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Sustainable Drainage Systems (SuDS), sometimes known as Sustainable Urban Drainage Systems (SUDS), are designed to reduce the potential impact of new and existing developments with respect to surface water drainage discharges.
The idea behind SUDS is to try to replicate natural systems that use cost effective solutions with low environmental impact to drain away dirty and surface water run-off through collection, storage, and cleaning before allowing it to be released slowly back into the environment, such as into water courses. This is to counter the effects of conventional drainage systems that often allow for flooding, pollution of the environment - with the resultant harm to wildlife - and contamination of groundwater sources used to provide drinking water. The paradigm of SUDS solutions should be that of a system that is easy to manage, requiring little or no energy input (except from environmental sources such as sunlight, etc.), resilient to use, and being environmentally as well as aesthetically attractive. Examples of this type of system are reed beds and other wetland habitats that collect, store, and filter dirty water along with providing a habitat for wildlife.
Originally the term SUDS described the UK approach to sustainable urban drainage systems. These developments may not necessarily be in "urban" areas, and thus the "urban" part of SUDS is now usually dropped to reduce confusion. Other countries have similar approaches in place using a different terminology such as Best Management Practice (BMP) and Low Impact Development in the United States.
SuDS use the following techniques:
- source control
- permeable paving such as pervious concrete
- storm water detention
- storm water infiltration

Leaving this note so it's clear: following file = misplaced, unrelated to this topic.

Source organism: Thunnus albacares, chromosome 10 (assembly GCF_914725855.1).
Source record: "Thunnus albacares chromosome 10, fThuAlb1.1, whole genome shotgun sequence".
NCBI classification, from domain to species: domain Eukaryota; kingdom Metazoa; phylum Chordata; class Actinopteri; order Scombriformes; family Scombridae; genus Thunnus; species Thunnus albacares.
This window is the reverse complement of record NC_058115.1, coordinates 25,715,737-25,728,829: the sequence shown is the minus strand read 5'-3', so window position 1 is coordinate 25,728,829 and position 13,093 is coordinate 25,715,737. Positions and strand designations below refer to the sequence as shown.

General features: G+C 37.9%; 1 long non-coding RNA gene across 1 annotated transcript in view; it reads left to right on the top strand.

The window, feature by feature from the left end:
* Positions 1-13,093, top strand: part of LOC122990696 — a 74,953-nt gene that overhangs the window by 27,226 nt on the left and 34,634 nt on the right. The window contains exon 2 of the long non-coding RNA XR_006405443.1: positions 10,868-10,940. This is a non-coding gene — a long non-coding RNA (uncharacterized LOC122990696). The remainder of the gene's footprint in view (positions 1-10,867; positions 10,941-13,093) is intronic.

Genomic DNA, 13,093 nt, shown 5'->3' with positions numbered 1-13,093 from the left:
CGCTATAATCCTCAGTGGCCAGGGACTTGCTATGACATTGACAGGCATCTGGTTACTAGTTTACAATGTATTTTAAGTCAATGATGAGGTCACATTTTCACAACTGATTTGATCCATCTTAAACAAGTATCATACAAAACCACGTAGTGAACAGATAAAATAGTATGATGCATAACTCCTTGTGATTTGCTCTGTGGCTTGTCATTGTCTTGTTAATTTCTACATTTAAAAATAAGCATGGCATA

- evapo-transpiration (e.g. from a Green roof)
A common misconception of SUDS systems is that they reduce flooding on the development site. In fact the SUDS system is designed to reduce the impact that the surface water drainage system of one site has on other sites. For instance, sewer flooding is a problem in many places. This happens when flows entering a sewer exceed its capacity and it overflows. The SUDS system aims to minimise or eliminate discharges from the site, thus reducing the impact, the idea being that if all development sites incorporated SUDS then urban sewer flooding would be less of a problem. Unlike traditional urban stormwater drainage systems, SUDS can also help to protect and enhance ground water quality.
- Detention basin
- Drainage system
- Rain garden
- Retention basin
- River reclamation
- Sustainable city
- Urban runoff
- Pervious concrete
- Resin bound paving
- Permeable paving
- ↑ Scottish Government. Planning Services (2001). "Planning and Sustainable Urban Drainage Systems." Planning Advice Note 61. 2001-07-27.
- ↑ U.S. Environmental Protection Agency. Washington, DC (2006). "Fact Sheet: Low Impact Development and Other Green Design Strategies." 2006-06-01.
- Interpave - The UK's precast concrete paving and kerb association
- CIRIA guide to SUDS
- The Environment Agency
- Scottish Environment Protection Agency
- Resin Bound Paving
- Resin Bound Paving
- International Best Management Practices Database - Detailed data sets & summaries on performance of Urban BMPs
- Stormwater Industry Association of Australia
- Portland Guide to Sustainable Stormwater - City of Portland, Oregon
- National Menu of Stormwater BMPs - U.S. Environmental Protection Agency
- Pervious Concrete Blog